Now 2019 could be a bit of the same, it’ll depend on how Leclerc starts the season. It would make sense that Ferrari adopt the Mercedes mentality of letting them battle it out until halfway in the season and then chose one *cough Bottas, always cough* to be the wingman. But has Ferrari ever let the drivers battle it out? If Leclerc shows more pace than Sebastian, and God-forbid they tell Vettel to move over for Leclerc in a race where Leclerc can take the fight to Hamilton, at say, Austria… Boom, Vettel’s head will be out of it, he’ll lose points to Leclerc and Hamilton will run away with a sixth title. Or, maybe we see some more of the 2018 spins from Vettel when he puts too much pressure on himself to battle Leclerc and takes points from himself. Then we come to Spa 2019 and Leclerc is higher in points, maybe even fighting for the title himself. What happens then? You know what happens, Sebastian Vettel will become Ferrari’s number two driver.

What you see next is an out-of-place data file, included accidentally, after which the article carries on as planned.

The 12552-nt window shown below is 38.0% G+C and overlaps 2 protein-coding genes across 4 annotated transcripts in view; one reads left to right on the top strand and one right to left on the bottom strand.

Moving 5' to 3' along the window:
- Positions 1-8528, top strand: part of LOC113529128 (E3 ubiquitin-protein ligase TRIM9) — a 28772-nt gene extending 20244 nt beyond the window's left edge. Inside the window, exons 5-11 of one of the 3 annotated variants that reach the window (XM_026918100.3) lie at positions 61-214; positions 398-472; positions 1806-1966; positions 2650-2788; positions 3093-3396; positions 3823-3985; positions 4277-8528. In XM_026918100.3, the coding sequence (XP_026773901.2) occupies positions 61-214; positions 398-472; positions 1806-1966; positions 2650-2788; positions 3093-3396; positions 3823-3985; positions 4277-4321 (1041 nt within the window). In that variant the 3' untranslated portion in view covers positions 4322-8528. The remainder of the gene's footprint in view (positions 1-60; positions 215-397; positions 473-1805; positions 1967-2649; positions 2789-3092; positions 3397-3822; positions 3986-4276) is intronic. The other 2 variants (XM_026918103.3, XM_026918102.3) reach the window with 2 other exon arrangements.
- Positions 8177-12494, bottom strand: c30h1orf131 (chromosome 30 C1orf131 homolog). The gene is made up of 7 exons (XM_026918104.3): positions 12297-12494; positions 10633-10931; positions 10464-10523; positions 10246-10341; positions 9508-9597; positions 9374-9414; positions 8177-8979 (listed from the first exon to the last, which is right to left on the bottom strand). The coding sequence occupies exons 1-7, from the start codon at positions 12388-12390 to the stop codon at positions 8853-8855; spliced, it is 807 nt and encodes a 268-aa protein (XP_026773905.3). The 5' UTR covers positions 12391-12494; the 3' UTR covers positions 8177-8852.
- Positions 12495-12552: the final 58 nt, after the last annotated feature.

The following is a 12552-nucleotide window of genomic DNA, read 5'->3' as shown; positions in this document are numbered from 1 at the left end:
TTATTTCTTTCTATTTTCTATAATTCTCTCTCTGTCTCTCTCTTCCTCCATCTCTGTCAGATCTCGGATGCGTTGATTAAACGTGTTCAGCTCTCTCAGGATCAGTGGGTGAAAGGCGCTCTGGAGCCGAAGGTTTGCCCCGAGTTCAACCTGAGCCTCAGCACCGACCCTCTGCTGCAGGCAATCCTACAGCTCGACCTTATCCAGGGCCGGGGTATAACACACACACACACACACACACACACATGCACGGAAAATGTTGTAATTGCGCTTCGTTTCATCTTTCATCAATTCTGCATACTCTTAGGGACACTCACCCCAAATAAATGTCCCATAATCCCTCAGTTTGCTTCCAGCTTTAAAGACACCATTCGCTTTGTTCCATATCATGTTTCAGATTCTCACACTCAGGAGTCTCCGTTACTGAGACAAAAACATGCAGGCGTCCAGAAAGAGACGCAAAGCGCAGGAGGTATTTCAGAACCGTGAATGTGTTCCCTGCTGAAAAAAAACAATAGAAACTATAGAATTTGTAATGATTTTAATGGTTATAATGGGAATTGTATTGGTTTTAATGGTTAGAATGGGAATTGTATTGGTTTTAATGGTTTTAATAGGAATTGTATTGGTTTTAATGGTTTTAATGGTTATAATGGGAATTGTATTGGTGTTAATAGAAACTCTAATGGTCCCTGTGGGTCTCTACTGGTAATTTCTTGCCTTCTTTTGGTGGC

We saw Vettel lose interest in 2014, when Daniel Ricciardo burst onto the scene and Sebastian was told to move over for Ricciardo two races in a row. While Mercedes was a in a class of their own, Red Bull was still a race-winning car. Vettel lost control around the fast left-hander at Spa and Ricciardo got past him to eventually win the race. Vettel gave up on the season once he realized he was the number two driver, and Ricciardo beat him in points. Yes, the passion to wasn’t as there as he had his eyes on the Ferrari seat, but instead of losing interest, he’ll put more pressure on himself and become increasingly frustrated.